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Sycamore Row by John Grisham
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Sycamore Row (original 2013; edition 2013)

by John Grisham

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2,5491253,549 (3.96)72
Member:woodbear
Title:Sycamore Row
Authors:John Grisham
Info:Doubleday (2013), Hardcover, 464 pages
Collections:Your library, eBooks, Series, Suspense/thriller/mystery/procedural
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Sycamore Row by John Grisham (2013)

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» See also 72 mentions

English (118)  German (2)  Spanish (1)  French (1)  Japanese (1)  All languages (123)
Showing 1-5 of 118 (next | show all)
I really enjoyed this book. I had very low expectations for some reason and ended up bring pleasantly surprised by how much I liked it. Hope they make a movie out of it. ( )
  loveleelisa | Jan 5, 2019 |
I was really intrigued how history was wound into this story and it all came back full circle years later. Good read as all of his books are! ( )
  Chelz286 | Aug 26, 2018 |
Having just been through probate with my parents' estate, I really appreciated and got into this book. I really wish you could give half stars, cause this would be 4 1/2, but I gave it 5 just because I could relate to the subject matter so well. ( )
  Thebrownbookloft | Jun 29, 2018 |
It's a bit slow to start, but after a while, the plot does pick up.

A rich white man with cancer commits suicide and leaves a handwritten will that names Jake Brigance as the lawyer for his estate and that leaves the majority of his estate to his African American housekeeper. Of course, his children, who have been left out of his handwritten will, contest it.

Since it's a Grisham book, you figure Jake will prevail, but you're just not sure how. The trial occurs in the last third of the book and seems to seesaw back and forth as to who will prevail. In the end, I was surprised that Doley, a juror, sided with everyone else on all the points.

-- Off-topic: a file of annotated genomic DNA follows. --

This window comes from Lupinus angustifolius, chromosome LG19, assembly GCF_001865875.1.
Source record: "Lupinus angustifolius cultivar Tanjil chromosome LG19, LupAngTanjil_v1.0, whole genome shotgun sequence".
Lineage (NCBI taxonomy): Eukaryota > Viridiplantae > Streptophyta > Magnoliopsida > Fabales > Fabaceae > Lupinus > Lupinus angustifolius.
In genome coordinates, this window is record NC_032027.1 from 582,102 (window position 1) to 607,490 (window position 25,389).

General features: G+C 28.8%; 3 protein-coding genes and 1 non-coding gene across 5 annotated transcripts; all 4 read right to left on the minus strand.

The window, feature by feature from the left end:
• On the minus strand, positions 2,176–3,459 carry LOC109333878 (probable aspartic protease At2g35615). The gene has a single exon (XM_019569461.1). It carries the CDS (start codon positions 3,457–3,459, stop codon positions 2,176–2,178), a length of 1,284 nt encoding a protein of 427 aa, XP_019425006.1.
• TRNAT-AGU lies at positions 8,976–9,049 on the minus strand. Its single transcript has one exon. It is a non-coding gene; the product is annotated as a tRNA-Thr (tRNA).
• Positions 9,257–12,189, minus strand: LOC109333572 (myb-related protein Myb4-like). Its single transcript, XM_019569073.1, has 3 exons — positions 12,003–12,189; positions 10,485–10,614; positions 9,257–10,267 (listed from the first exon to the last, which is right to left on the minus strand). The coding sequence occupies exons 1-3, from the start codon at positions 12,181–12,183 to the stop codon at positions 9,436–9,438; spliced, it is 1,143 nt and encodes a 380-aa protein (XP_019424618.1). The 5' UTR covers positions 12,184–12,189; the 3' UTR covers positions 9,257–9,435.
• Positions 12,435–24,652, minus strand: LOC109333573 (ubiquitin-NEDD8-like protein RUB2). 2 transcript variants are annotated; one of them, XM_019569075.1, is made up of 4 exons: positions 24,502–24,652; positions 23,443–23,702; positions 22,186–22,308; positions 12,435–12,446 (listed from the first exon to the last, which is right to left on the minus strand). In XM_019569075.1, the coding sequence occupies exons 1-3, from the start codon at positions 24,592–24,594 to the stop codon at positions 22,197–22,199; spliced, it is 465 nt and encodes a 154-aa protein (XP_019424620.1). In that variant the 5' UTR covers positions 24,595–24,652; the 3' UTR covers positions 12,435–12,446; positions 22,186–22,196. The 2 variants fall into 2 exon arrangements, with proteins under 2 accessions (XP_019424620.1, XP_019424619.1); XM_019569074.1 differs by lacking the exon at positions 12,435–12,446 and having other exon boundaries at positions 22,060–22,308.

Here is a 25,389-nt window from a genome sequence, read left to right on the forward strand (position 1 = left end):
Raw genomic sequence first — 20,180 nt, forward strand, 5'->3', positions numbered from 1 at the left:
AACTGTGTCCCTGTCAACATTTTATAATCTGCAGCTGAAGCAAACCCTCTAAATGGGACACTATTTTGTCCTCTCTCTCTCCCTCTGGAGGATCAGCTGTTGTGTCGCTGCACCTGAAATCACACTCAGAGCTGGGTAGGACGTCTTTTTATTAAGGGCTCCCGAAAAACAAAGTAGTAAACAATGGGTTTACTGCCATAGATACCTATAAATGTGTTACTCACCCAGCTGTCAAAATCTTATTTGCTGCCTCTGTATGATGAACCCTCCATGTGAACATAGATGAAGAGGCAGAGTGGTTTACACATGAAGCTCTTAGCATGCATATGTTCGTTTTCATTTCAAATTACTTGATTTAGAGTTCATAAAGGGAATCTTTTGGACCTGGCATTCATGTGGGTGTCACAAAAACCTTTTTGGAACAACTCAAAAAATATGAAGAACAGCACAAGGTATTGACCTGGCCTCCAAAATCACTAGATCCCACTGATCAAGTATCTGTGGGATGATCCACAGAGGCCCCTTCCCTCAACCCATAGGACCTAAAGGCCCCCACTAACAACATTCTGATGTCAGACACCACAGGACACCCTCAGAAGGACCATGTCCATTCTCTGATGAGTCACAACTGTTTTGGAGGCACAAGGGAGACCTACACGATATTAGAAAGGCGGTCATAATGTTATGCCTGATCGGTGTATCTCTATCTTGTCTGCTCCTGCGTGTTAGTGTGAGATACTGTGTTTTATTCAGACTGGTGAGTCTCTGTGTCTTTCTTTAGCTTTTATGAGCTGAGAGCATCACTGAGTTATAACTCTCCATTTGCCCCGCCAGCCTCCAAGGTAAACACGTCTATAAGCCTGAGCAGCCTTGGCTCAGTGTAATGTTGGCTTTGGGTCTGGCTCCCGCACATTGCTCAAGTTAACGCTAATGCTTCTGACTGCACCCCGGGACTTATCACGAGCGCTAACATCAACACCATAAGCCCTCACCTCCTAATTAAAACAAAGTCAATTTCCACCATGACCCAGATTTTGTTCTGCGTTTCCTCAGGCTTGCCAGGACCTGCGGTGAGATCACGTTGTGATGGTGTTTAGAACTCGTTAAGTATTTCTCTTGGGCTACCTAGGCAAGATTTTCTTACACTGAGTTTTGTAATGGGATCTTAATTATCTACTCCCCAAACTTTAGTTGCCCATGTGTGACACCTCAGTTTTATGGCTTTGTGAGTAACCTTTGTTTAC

I admire Jake's desire to do what Seth Hubbard's letter to him instructed him to do. He could have discussed settlement and divided up the estate between the beneficiaries of the old and new wills.

I was confused as to why Seth Hubbard didn't just give his housekeeper a gift outright before he died. Perhaps he felt his kids would go after her, the way his father once went after her grandfather, to get what they wanted from her. Perhaps he knew she wouldn't accept it from him face to face. Perhaps there are more taxes involved in gifts than there are in inheritances.

I was also confused as to why Seth didn't just go to Jake and have Jake make a new will for him rather than doing a handwritten one. Maybe he just wanted to see his kids suffer more by having to pay additional fees . . . though they still could have contested it even if a lawyer had drawn up the new will I guess. But maybe then, we wouldn't have had a book . . . ( )
  JenniferRobb | Jun 25, 2018 |
story of handwritten will, current day South — good

Seth Hubbard is a wealthy man dying of lung cancer. He trusts no one. Before he hangs himself from a sycamore tree, Hubbard leaves a new, handwritten, will. It is an act that drags his adult children, his black maid, and Jake into a conflict as riveting and dramatic as the murder trial that made Brigance one of Ford County's most notorious citizens, just three years earlier.
  christinejoseph | May 21, 2018 |
Showing 1-5 of 118 (next | show all)
All the author’s strengths are in evidence—his capturing the rhythms of small-town life in Clanton, Miss., his skill at making legal minutiae comprehensible, and his gift at getting readers to care about his characters.
 
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Sie fanden Seth Hubbard an der vereinbarten Stelle, allerdings anders als erwartet
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When wealthy Seth Hubbard hangs himself from a sycamore tree and leaves his fortune to his black maid, Jake Brigance once again finds himself embroiled in a fiercely controversial trial -- a trial that will expose old racial tensions and force Ford County to confront its tortured history.… (more)

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